This FRAND enforcement case has gone very well for Microsoft as far as the major substantive decisions are concerned. Shortly after the rate-setting trial Microsoft won a summary judgment against Google's (Motorola's) pursuit of injunctive relief and previously prevented Motorola from enforcing the aforementioned German injunction (Google appealed this part, but the Ninth Circuit affirmed it). And the rate-setting decision was a clear win for Microsoft (there was unanimous consensus about that outcome in the media). But the issue adjudicated today -- the type of trial -- is the third noteworthy context in this case in which Judge Robart declines to manage the case according to Microsoft's preference for swift resolution and shortcuts. About a year ago he denied Microsoft's motion for partial summary judgment on the breach-of-contract question and, at the related hearing, criticized both parties for gamesmanship. And in the rate-setting decision he found that Microsoft was an intended third-party beneficiary of a grant-back provision in Google's H.264-related license agreement with patent pool firm MPEG LA, but merely used that fact as an indicator of a FRAND rate as opposed to finding that the agreement would determine the rate -- which I attribute to the fact that Microsoft (as it told the judge at a hearing) didn't want to add Google to that case as an additional defendant because such a move could cause major delay.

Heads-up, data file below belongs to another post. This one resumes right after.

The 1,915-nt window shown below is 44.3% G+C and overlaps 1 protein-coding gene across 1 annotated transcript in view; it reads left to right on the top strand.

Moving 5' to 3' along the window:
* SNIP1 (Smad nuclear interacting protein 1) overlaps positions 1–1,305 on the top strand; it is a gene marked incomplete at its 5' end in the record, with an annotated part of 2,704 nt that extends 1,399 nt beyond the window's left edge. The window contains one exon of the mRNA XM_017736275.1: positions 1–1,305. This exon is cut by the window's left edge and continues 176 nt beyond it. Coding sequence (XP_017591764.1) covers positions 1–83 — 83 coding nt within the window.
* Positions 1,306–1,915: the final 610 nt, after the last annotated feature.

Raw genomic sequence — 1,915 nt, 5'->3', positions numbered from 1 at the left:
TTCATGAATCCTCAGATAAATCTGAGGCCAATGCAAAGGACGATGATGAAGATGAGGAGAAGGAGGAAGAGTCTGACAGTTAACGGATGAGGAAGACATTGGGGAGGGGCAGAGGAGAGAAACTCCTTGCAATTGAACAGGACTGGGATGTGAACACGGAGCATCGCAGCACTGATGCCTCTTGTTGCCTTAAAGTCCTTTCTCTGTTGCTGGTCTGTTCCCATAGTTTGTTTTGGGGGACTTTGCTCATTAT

It's not just that Microsoft would like to have the FRAND licensing issues resolved at the earliest opportunity. Last year the court also stayed the parties' mutual infringement claims pending in that district (where all of the parties' U.S. federal claims have been transferred except for Motorola's federal companion lawsuit to its Xbox ITC complaint, which is currently stayed and will probably be transferred as well if and when it resumes) in order to focus on the FRAND issues first. Microsoft won a U.S. import ban about a year ago at the ITC and has already won three German injunctions against Motorola's Android-based devices (1, 2, 3), and is likely to win a fourth one, relating to Google Maps, in two weeks from today. But most of the patents it asserted against Motorola haven't come to judgment yet, due to the court's focus on FRAND. This, too, benefits Google. But it was a stipulation between the parties and I don't know how it came into being. I just doubt that Microsoft wanted to slow things down. Google's Motorola is one of a very few significant Android device makers to have refused so far to take a royalty-bearing patent license covering Google's mobile operating system.
Here's today's order denying a bench trial if you're interested in the reasons for which the judge sided with Google on this procedural question: